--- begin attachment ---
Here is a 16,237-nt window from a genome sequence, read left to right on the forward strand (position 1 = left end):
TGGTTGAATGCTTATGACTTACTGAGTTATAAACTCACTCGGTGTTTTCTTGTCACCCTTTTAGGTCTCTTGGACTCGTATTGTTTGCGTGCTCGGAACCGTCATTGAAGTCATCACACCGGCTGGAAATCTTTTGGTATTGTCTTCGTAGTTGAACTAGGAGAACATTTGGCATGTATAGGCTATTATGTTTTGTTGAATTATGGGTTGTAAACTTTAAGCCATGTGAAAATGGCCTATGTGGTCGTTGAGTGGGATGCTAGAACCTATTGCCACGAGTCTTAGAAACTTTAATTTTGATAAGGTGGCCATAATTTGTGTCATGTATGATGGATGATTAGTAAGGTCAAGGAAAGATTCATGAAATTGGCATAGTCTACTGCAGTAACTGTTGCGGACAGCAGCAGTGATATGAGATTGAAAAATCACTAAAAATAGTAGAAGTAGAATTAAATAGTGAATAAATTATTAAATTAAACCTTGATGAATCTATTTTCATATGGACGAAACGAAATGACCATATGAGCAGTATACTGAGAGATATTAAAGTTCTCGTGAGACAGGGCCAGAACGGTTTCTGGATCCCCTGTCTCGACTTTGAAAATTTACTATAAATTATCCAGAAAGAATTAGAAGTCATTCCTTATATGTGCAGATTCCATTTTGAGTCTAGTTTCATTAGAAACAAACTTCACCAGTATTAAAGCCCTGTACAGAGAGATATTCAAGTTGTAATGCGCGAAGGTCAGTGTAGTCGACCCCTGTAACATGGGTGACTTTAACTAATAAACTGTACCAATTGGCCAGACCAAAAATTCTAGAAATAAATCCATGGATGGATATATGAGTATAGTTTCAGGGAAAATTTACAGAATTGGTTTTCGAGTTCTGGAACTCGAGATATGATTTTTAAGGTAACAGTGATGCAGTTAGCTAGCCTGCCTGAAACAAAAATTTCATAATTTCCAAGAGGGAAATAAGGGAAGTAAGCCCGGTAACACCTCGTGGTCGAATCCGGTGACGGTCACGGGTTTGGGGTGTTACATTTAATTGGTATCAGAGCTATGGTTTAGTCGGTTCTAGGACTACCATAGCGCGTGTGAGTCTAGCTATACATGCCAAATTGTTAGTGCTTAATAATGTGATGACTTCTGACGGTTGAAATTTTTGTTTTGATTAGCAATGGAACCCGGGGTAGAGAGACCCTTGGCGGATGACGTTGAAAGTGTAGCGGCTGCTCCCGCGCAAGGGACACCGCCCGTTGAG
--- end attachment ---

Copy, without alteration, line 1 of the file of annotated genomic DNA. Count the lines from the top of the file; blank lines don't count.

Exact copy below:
Here is a 16,237-nt window from a genome sequence, read left to right on the forward strand (position 1 = left end):